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Computational Intelligence and Neuroscience
Volume 2017 (2017), Article ID 4574079, 8 pages
Research Article

A Comparison Study on Multidomain EEG Features for Sleep Stage Classification

1Key Laboratory of Advanced Control and Optimization for Chemical Processes, East China University of Science and Technology, Ministry of Education, Shanghai, China
2Department of Automation, School of Information Science and Engineering, East China University of Science and Technology, Shanghai, China
3Research Institute of Systems Control, Institute for Advanced Research and Education, Saga, Japan

Correspondence should be addressed to Bei Wang

Received 10 July 2017; Revised 22 September 2017; Accepted 11 October 2017; Published 5 November 2017

Academic Editor: Pasi A. Karjalainen

Copyright © 2017 Yu Zhang et al. This is an open access article distributed under the Creative Commons Attribution License, which permits unrestricted use, distribution, and reproduction in any medium, provided the original work is properly cited.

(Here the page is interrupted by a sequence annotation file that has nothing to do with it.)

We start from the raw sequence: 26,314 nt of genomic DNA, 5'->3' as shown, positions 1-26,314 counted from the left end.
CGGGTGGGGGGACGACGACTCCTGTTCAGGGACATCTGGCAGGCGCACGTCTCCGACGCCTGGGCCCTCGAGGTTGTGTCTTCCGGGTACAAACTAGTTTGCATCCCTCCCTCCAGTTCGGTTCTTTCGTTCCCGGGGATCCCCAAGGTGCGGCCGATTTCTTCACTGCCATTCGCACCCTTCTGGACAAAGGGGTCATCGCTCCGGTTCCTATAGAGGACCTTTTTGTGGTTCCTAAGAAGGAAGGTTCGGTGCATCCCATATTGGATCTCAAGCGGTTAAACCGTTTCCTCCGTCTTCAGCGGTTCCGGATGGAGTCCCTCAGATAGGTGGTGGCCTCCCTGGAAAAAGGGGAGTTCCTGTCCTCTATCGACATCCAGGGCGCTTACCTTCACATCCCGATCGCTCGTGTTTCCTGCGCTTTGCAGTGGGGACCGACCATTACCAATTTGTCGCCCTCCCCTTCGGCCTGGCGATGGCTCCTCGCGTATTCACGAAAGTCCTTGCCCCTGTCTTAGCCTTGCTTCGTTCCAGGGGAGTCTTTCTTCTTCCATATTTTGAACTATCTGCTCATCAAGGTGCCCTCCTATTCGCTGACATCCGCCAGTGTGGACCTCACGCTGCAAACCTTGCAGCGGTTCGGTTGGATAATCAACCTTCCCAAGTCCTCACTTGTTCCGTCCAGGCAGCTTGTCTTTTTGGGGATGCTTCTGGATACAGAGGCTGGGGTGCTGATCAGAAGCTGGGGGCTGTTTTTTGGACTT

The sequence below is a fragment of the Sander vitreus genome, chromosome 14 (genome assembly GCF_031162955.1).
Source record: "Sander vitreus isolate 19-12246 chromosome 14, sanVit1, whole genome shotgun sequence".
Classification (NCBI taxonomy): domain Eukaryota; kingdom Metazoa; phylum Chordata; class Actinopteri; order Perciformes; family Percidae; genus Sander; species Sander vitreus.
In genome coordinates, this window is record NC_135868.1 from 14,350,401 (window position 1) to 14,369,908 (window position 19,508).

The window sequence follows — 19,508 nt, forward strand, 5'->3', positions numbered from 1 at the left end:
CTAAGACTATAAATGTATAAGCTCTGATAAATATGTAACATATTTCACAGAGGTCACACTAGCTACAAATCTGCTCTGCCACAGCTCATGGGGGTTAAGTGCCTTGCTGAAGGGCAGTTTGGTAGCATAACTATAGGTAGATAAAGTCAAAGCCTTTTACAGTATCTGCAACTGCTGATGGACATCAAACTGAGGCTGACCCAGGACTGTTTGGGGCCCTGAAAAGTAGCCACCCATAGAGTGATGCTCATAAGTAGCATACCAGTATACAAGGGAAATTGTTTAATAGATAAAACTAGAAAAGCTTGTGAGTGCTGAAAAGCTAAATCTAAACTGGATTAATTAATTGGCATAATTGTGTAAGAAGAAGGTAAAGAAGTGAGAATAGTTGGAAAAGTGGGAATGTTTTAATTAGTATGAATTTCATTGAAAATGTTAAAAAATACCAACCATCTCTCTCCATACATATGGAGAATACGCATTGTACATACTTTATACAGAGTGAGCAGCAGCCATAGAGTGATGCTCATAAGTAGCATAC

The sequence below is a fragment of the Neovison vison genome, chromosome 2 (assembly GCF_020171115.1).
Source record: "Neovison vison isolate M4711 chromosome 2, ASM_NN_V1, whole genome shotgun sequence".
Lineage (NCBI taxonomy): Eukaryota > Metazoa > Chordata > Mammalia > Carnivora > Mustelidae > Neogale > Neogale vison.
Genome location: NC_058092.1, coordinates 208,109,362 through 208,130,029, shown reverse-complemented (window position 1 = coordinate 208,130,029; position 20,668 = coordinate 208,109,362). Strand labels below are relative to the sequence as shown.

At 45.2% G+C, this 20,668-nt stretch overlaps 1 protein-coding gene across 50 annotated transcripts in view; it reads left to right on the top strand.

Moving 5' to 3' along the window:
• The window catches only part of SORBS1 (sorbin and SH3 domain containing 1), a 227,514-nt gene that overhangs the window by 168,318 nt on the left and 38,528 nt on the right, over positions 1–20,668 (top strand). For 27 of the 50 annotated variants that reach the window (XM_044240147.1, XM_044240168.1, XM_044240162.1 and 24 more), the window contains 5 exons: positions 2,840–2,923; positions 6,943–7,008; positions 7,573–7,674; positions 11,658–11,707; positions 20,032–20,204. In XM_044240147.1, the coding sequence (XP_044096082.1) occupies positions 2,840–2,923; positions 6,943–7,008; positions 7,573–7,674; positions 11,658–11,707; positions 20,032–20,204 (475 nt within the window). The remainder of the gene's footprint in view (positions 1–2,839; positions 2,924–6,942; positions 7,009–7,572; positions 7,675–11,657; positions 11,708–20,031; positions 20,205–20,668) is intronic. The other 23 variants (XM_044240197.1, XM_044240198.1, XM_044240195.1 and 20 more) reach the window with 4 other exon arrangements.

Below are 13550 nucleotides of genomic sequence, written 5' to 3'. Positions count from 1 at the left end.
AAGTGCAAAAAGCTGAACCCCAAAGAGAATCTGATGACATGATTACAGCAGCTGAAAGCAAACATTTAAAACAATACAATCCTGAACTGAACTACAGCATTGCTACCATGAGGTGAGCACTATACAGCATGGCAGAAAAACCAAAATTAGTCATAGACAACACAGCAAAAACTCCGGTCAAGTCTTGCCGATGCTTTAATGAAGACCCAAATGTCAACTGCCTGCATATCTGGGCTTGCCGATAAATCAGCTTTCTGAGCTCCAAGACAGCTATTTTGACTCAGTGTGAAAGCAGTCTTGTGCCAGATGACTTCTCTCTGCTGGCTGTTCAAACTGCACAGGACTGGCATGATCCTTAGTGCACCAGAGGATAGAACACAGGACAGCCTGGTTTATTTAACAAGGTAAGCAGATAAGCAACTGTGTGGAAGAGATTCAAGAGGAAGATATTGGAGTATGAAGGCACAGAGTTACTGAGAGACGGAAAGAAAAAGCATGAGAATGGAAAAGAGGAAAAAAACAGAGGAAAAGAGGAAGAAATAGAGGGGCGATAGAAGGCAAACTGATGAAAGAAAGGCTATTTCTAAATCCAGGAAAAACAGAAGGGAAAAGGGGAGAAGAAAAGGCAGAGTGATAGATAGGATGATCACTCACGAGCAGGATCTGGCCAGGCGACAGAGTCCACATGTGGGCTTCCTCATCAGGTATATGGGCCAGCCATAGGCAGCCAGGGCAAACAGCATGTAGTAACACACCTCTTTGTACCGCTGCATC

Feature extraction from physiological signals of EEG (electroencephalogram) is an essential part for sleep staging. In this study, multidomain feature extraction was investigated based on time domain analysis, nonlinear analysis, and frequency domain analysis. Unlike the traditional feature calculation in time domain, a sequence merging method was developed as a preprocessing procedure. The objective is to eliminate the clutter waveform and highlight the characteristic waveform for further analysis. The numbers of the characteristic activities were extracted as the features from time domain. The contributions of features from different domains to the sleep stages were compared. The effectiveness was further analyzed by automatic sleep stage classification and compared with the visual inspection. The overnight clinical sleep EEG recordings of 3 patients after the treatment of Continuous Positive Airway Pressure (CPAP) were tested. The obtained results showed that the developed method can highlight the characteristic activity which is useful for both automatic sleep staging and visual inspection. Furthermore, it can be a training tool for better understanding the appearance of characteristic waveforms from raw sleep EEG which is mixed and complex in time domain.